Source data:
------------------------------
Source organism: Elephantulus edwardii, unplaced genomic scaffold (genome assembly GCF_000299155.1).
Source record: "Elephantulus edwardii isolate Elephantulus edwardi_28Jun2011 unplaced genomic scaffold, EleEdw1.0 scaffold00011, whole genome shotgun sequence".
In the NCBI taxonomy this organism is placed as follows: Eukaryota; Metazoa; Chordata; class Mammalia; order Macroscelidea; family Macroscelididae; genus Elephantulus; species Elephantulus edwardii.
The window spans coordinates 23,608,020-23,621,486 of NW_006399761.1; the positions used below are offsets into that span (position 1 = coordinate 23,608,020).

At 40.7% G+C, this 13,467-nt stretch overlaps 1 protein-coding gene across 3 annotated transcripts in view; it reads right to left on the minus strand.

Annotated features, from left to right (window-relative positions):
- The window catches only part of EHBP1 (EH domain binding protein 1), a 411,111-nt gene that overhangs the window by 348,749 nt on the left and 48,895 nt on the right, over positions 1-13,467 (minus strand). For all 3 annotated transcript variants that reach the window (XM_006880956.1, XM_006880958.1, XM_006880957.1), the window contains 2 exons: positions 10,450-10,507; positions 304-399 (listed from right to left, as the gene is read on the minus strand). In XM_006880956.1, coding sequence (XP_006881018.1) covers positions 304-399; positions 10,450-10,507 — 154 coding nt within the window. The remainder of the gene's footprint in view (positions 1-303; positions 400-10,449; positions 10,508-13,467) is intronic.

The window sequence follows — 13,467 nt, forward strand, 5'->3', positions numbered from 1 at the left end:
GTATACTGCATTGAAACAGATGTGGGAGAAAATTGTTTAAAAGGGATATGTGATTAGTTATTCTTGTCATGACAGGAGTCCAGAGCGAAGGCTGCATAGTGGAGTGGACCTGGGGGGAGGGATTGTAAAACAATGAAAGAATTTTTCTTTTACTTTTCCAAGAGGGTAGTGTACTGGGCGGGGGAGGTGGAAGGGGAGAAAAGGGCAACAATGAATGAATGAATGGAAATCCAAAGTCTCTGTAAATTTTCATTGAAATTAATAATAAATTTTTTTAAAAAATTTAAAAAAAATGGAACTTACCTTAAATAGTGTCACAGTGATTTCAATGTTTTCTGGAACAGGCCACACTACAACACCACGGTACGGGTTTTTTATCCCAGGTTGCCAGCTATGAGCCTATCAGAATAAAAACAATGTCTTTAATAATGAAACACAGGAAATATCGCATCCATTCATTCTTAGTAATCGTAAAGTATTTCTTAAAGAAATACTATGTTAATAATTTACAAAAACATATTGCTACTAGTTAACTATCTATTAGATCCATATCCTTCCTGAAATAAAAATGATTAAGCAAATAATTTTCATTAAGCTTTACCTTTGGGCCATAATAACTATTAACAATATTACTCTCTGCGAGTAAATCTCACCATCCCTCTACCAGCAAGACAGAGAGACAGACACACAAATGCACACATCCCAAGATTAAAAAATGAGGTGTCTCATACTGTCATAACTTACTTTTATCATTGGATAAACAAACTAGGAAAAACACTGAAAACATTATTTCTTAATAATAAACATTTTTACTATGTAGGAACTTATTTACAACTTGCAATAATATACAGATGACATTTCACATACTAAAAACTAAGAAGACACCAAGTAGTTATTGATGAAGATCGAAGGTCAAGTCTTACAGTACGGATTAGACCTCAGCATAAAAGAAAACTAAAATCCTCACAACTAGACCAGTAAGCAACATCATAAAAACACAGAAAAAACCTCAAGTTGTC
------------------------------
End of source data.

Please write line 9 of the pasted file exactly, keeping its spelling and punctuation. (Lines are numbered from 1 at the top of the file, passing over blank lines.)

GTATACTGCATTGAAACAGATGTGGGAGAAAATTGTTTAAAAGGGATATGTGATTAGTTATTCTTGTCATGACAGGAGTCCAGAGCGAAGGCTGCATAGTGGAGTGGACCTGGGGGGAGGGATTGTAAAACAATGAAAGAATTTTTCTTTTACTTTTCCAAGAGGGTAGTGTACTGGGCGGGGGAGGTGGAAGGGGAGAAAAGGGCAACAATGAATGAATGAATGGAAATCCAAAGTCTCTGTAAATTTTCATTGAAATTAATAATAAATTTTTTTAAAAAATTTAAAAAAAATGGAACTTACCTTAAATAGTGTCACAGTGATTTCAATGTTTTCTGGAACAGGCCACACTACAACACCACGGTACGGGTTTTTTATCCCAGGTTGCCAGCTATGAGCCTATCAGAATAAAAACAATGTCTTTAATAATGAAACACAGGAAATATCGCATCCATTCATTCTTAGTAATCGTAAAGTATTTCTTAAAGAAATACTATGTTAATAATTTACAAAAACATATTGCTACTAGTTAACTATCTATTAGATCCATATCCTTCCTGAAATAAAAATGATTAAGCAAATAATTTTCATTAAGCTTTACCTTTGGGCCATAATAACTATTAACAATATTACTCTCTGCGAGTAAATCTCACCATCCCTCTACCAGCAAGACAGAGAGACAGACACACAAATGCACACATCCCAAGATTAAAAAATGAGGTGTCTCATACTGTCATAACTTACTTTTATCATTGGATAAACAAACTAGGAAAAACACTGAAAACATTATTTCTTAATAATAAACATTTTTACTATGTAGGAACTTATTTACAACTTGCAATAATATACAGATGACATTTCACATACTAAAAACTAAGAAGACACCAAGTAGTTATTGATGAAGATCGAAGGTCAAGTCTTACAGTACGGATTAGACCTCAGCATAAAAGAAAACTAAAATCCTCACAACTAGACCAGTAAGCAACATCATAAAAACACAGAAAAAACCTCAAGTTGTC